BEV Race Car to Debut ‘Breakthrough’ Cathode Batteries

A prototype racing car will be the host for a ‘breakthrough’ in automotive battery technology to be showcased at the COP26 climate conference in the UK this month.

The first full-size lithium-ion battery cells featuring Johnson Matthey’s eLNO cathode technology are being installed in the car was designed and engineered in partnership with the Envision Virgin Racing team and being produced and assembled by Delta Cosworth. Its eLNO battery pack is a family of nickel-rich cathode materials that claims to safely allow batteries to perform better and charge more quickly while retaining a battery lifetime.

The car, believed to be the world’s first two-seater electric racer, is expected to demonstrate the performance capabilities of eLNO-equipped battery cells.

Johnson Matthey claims its customizable family of nickel-rich cathode materials will meet specific battery performance requirements for individual electric vehicle platforms. It claims the batteries enables have about 20% greater energy density compared to today’s typical NMC cathode material technology.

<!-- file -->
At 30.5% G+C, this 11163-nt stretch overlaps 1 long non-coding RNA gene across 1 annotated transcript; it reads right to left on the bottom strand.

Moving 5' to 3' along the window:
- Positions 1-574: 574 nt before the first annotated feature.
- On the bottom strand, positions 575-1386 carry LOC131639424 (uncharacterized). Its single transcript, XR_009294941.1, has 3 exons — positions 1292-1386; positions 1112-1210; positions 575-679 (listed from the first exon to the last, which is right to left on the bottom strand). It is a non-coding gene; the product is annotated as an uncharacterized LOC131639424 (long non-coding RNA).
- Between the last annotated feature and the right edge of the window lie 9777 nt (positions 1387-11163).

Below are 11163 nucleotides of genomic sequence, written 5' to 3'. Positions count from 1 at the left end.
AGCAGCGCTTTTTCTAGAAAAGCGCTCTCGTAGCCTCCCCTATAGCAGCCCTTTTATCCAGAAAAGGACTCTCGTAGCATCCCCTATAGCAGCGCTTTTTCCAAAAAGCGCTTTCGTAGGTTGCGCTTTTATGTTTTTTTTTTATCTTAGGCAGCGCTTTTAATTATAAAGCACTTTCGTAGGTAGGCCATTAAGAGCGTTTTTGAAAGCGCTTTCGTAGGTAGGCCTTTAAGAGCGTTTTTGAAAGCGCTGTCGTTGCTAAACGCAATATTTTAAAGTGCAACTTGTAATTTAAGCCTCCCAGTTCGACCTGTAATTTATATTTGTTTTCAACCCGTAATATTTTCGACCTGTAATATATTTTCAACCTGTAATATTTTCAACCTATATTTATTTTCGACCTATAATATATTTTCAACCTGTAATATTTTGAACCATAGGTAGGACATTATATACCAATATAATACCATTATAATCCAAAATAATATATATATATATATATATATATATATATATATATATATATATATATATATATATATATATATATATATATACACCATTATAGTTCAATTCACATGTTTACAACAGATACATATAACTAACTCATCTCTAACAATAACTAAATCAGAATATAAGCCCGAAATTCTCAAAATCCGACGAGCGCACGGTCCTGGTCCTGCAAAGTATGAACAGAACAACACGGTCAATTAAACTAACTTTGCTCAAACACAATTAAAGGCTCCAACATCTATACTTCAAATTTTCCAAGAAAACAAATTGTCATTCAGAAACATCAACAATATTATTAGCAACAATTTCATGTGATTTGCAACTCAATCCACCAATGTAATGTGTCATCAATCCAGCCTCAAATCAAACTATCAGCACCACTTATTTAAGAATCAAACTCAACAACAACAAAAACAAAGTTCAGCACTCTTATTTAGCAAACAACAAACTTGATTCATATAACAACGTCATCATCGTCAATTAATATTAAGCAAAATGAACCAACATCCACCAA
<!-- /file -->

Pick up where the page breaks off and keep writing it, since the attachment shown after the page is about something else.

Scientists at the company have enhanced the chemistry of the cathode material using a proprietary stabilizer package and surface modification, engineering the cathode material down to the atomic level. This enables the use of high nickel contents for increased driving range, as well as a reduction in the level of cobalt present, to sustain cycle life and stability.

Already in pilot production and being trialed by customers, eLNO will be supplied to customers in Europe from two new production facilities. The first facility in Poland is under construction and will be completed in 2022, for commercial production in 2024. A second plant is also planned in Finland. These facilities will operate sustainably as part of Johnson Matthey’s commitment to overcoming climate change, circular manufacturing, and the responsible sourcing of materials.

The battery cells were developed and produced by EAS Batteries. The German specialist battery manufacturer is the first in Europe to produce large battery cells for an automotive application that feature nickel-rich eLNO cathode chemistry. The cylindrical 602030-format cells were manufactured using an almost dry coating process, which claims a far lower carbon footprint than typical wet coating, with a non-toxic solvent and less solvent waste than typical cell production processes.

Christian Gϋnther, battery materials sector chief executive at Johnson Matthey, said: “Our eLNO technology will provide a step-change in battery energy density for electric vehicles going on sale in just a few years’ time. It therefore supports the industry’s commitment to fighting climate change.”

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